• helping establish legal paternity
• reviewing court orders if changes in fortune have occurred.
Most states work cooperatively with other states to find missing parents and acquire overdue payments. They have computer systems that can determine if a non-paying parent has a job or is receiving unemployment.
Sometimes there’s disagreement about fatherhood. (We could be talking Jerry Springer here). In the most serious cases, the agencies can provide genetic testing to establish beyond doubt who the father is.
Attorneys, mediators and helpful websites
Attorneys can provide important child support information that parents need during and after their divorce; however, parents no longer have to depend solely upon attorneys. There is a lot of research available these days, thanks to the Internet. Remember, though, that child support laws vary by state. Each state has its own website dedicated to making information available about child support laws, issues, and requirements, and at NCSEA
(National Child Support Enforcement Association), you can find links to all fifty states.
On these state websites, there are child support calculators available to help you figure how much you should get or how much you may owe.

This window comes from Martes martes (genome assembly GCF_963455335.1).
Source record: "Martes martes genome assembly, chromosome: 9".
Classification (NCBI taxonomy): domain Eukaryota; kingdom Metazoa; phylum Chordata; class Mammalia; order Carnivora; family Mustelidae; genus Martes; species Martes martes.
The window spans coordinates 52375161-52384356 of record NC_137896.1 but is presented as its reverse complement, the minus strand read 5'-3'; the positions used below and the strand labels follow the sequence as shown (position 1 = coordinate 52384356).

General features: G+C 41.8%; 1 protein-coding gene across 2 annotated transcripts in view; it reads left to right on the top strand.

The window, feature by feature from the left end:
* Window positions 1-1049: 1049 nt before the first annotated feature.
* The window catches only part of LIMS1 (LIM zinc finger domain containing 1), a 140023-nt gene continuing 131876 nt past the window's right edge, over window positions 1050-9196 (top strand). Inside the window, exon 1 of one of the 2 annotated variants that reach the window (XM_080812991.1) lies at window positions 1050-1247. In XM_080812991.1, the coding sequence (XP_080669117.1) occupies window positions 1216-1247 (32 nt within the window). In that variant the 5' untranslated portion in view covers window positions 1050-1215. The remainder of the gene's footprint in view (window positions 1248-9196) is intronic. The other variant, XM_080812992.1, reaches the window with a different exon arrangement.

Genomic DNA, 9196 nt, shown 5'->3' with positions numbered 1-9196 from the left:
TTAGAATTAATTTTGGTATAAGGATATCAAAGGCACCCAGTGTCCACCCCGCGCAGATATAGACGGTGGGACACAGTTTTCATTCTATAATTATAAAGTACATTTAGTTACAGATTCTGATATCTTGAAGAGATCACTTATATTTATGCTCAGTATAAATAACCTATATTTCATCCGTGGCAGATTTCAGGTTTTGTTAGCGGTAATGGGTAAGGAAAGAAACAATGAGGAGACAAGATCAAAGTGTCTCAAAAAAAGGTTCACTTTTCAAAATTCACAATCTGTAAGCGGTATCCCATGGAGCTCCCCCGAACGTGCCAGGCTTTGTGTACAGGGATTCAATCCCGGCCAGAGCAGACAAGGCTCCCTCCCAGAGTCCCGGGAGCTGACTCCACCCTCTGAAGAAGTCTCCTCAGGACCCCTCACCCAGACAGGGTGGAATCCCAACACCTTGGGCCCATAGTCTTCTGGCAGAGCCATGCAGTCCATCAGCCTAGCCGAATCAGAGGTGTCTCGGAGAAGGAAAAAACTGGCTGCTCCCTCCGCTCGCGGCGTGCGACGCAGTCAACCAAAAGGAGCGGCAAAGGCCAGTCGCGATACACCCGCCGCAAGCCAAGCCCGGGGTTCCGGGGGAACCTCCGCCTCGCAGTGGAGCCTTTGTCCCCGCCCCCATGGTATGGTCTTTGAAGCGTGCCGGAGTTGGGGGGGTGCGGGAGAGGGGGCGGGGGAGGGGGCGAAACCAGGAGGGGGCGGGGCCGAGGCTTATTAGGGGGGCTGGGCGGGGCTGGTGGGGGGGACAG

Custody and child support are such complicated issues with far-reaching repercussions, however, that it remains a good idea to retain an attorney who can help with the specifics.
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How long child support lasts
Child support generally ends when a child reaches the age of maturity. This is usually eighteen, but in some states can be as high as age twenty-three, and where a child is incapacitated, child support can go on longer.
Review of existing child support orders
At times it becomes necessary to review child support. This can be done at the request of either parent and is performed by the local child support agency. In fact, every three years, both parents may be notified of their right to ask for a review.
Two things are examined in a review.
• Whether the ordered amount agrees with the state’s guidelines
• If the order includes a provision for health insurance for the child if insurance is available at a reasonable cost
If the original order includes both of these details, the agency may not ask the court to change the order. If it doesn’t, then the agency may ask for a change.
A review is done when:
• Either parent asks for a review and there has been no review for three years.
• A state agency requests the review. For instance, this can happen when the child is in foster care.
• The court orders a review
• The agency might agree to a special review if there has been a substantial change in circumstances, as when a parent is laid off or the child goes to live with someone else.
If a review is ordered, both parents will receive notice.
A change in child support
An adjustment can be made to child support because of special circumstances. The child support can go up or down due to the changes. It may also require one of the parents to contribute to health insurance.
If both parents agree to the change, the child support agency will submit the agreement to the court, which must make final approval. If the parents cannot agree, then the court will decide whether or not to make the change.